At A Glance
On December 29, 2022, President Biden signed H.R. 2617, the "Consolidated Appropriations Act" (CAA), also referred to as the Omnibus Spending Bill to fund the government through September 30, 2023. The 4,000-page bill contains multiple provisions of interest to employers, including the SECURE (Settling Every Community Up for Retirement Enhancement) 2.0 Act of 2022, "Secure 2.0".
Paylocity is in the process of determining the required product changes needed to support Secure 2.0, including the change to taxability of catchup contributions for certain participants and the opt in for part time employees. Stay tuned for future updates and communications.
What is the SECURE 2.0 Act of 2022?
The SECURE 2.0 Act of 2022 comprises 90 provisions aimed at reforming the retirement plan system, encouraging retirement savings, and reducing administrative requirements. SECURE 2.0 expands and builds upon the retirement program reforms initiated in the SECURE Act of 2019.
SECURE 2.0 Highlights include:
- Require automatic enrollment in employer-sponsored retirement plans
- Increase the catch-up limits for older Americans
- Catch-up contributions for high-earners must be Roth contributions
- Treat student loan payments as elective deferrals for the employer matching contribution purposes
- Permit employers to offer small-dollar incentives to employees to encourage participation
- Allow additional nonelective contributions to SIMPLE Plans and increase the contribution limits for SIMPLE Plans
- Create “Starter 401K” plans for employers who do not currently offer any
- Make it easier for part-time employees to become eligible to participate in their employer-sponsored retirement plan
- Allow employers to offer emergency savings accounts linked to their retirement plan
The following takes a further look at the provisions of Secure 2.0, along with their effective dates.
Expands automatic enrollment in retirement plans
Effective for plan years beginning after December 31, 2024, new 401K and 403(B) plans will be required to automatically enroll participants when eligible; employees may also opt out of coverage.
- The initial automatic enrollment deferral amount will be a minimum of 3% up to the maximum of 10%.
- The deferral amount will increase by 1% annually until it reaches 15% for safe harbor plans and 10% for non-safe harbor plans (up to 15% after 2025). All current 401(k) and 403(b) plans are grandfathered.
- There is an exception for small businesses with 10 or fewer employees, new businesses (i.e., those that have been in business for less than 3 years), church plans, and governmental plans.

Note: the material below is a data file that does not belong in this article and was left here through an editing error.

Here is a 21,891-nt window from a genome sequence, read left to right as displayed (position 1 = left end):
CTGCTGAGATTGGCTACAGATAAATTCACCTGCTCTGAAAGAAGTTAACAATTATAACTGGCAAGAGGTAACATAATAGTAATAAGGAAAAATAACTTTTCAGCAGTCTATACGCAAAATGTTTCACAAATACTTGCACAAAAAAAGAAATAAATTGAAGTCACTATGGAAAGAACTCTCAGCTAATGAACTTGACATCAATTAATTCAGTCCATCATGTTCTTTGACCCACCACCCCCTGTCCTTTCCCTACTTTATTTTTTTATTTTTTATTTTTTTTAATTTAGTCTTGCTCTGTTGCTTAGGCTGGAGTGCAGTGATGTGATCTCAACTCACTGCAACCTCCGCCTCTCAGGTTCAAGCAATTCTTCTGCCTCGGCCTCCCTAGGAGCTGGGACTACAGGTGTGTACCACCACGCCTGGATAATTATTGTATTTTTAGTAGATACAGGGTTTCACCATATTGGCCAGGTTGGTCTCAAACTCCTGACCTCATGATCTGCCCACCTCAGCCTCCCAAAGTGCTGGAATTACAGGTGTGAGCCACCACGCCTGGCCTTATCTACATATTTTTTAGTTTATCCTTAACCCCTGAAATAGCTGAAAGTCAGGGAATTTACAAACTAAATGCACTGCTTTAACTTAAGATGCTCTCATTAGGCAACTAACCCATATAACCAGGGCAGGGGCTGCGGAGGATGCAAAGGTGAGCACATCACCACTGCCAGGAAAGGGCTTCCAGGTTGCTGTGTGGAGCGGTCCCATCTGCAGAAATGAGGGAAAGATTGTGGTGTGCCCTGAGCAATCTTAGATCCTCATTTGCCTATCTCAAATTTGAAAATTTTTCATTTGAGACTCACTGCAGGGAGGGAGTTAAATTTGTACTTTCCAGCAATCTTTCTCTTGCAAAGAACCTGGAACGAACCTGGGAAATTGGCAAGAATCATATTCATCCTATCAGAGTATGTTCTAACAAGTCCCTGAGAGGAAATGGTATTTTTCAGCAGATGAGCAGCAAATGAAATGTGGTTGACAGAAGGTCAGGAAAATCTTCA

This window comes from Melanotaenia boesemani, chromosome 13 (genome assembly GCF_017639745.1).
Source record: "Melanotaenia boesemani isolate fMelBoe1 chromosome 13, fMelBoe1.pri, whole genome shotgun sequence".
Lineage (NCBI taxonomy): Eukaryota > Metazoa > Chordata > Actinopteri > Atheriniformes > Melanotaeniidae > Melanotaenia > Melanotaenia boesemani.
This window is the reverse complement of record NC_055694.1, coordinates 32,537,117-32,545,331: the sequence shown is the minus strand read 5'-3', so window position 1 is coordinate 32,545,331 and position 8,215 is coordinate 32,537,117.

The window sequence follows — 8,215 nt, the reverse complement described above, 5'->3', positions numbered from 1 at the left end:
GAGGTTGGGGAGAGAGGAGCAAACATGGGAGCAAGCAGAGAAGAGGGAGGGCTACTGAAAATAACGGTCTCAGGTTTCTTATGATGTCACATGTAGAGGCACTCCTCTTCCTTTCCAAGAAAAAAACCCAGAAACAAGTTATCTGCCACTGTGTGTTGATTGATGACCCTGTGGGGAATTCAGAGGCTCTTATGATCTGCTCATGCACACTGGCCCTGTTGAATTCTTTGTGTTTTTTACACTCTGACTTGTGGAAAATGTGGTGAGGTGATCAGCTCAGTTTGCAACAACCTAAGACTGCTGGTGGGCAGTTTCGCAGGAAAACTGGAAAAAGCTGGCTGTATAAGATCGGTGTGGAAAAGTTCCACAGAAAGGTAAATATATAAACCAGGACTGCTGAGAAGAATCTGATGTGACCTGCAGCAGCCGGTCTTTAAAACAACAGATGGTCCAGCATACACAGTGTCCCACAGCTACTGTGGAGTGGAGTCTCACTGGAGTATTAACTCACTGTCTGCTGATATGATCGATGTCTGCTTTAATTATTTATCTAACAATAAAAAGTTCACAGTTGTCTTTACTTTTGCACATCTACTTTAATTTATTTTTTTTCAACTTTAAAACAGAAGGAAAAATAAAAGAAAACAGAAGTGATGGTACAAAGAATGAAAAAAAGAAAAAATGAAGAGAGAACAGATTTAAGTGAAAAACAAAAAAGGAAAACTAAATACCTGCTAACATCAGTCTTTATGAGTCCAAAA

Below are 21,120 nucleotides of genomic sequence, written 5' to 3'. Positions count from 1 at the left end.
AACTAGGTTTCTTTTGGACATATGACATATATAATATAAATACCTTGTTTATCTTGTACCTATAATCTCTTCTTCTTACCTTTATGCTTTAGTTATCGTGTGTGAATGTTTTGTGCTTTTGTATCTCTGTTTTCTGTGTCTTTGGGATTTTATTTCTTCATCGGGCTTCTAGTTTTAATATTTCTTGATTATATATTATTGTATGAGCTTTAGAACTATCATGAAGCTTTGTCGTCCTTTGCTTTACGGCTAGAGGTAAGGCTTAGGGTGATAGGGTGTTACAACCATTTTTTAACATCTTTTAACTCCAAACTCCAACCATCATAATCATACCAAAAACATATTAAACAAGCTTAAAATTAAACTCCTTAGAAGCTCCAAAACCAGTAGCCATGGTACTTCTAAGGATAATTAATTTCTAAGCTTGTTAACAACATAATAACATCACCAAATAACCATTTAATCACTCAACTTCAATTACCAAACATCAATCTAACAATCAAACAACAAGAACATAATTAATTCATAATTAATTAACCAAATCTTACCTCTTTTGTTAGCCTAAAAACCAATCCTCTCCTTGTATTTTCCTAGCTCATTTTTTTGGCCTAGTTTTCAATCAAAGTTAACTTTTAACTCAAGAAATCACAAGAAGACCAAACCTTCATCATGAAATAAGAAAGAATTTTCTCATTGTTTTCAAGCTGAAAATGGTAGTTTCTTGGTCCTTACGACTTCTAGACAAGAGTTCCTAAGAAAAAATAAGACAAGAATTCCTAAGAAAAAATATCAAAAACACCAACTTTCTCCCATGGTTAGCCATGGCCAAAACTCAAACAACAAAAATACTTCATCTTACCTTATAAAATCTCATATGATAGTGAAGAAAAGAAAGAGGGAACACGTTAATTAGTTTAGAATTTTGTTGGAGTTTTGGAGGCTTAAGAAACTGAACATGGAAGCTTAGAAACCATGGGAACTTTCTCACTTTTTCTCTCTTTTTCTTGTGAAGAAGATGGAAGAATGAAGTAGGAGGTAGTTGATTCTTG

- Effective for plan years beginning after December 31, 2024, employers in a PEP or MEP will be treated as maintaining a separate plan under grandfathering and exceptions, this would not apply to employers who newly join an existing PEP or MEP.
Catch–up limits increase for ages 60-63
Under current law, employees attaining age 50 can make catch-up contributions under a retirement plan more than the otherwise applicable limits. The limit for 2023 catch-up contributions is $7,500 for most plans, and $3,500 for SIMPLE plans and indexed for inflation.
- Effective for plan years beginning after December 31, 2024, the limits will increase to the greater of $10,000 or an amount equal to 150% of the applicable amount for individuals who have attained ages 60, 61, 62, and 63 before the end of the tax year.
- The limit for SIMPLE plans is $5,000 or 150% of the applicable amount for participants who have attained age 60, 61, 62, or 63 before the end of the tax year.
- The increased amounts are indexed for inflation after 2025.
- Effective for plan years beginning after December 31, 2023, plan participants who earn wages over $145,000 annually in previous plan year can only make catchup contributions as Roth contributions.
Catch-up contributions for high-earners must be Roth contributions
For plan years beginning after December 31, 2023, any catch-up contributions (contributions beyond the standard limits; currently allowed for participants who reach age 50 or greater during the plan year) made by an employee who earned over $145,000 (Medicare wages; indexed for inflation) in the prior year from the current employer must be treated as Roth (post-tax) contributions.
Treatment of student loan payments as elective deferrals for purposes of matching contributions.
For plan years beginning after December 31, 2023, student loan payments may be treated as elective deferrals for purposes of matching employee contributions. Any matching contributions for student loan payments are subject to the same vesting schedule as other matching employer contributions.
Small immediate financial incentives for contributing to a plan.
Employers will be permitted to offer de minimis financial incentives, not paid for with plan assets, such as low-dollar gift cards, to boost employee participation in workplace retirement plans by exempting de minimis financial incentives from section 401(k)(4)(A) and from the corresponding rule under section 403(b). This will be effective for plan years beginning after the date of enactment of this Act.
Allow additional nonelective contributions to SIMPLE plans.
Effective for tax years after December 31, 2023, employers will be permitted to make additional contributions to each employee of the plan in a uniform manner, provided that the contribution may not exceed the lesser of up to 10% of compensation or $5,000 (indexed).
Contribution limit for SIMPLE plans.
Effective for tax years after December 31, 2023, SECURE 2.0 increases the annual contributions and the catch-up limits based on employer size.
Employers with no more than 25 employees:
- Employee contribution limit increases from the 2023 limit of $15,500 to 110% of the contribution amount determined for 2024, plus indexing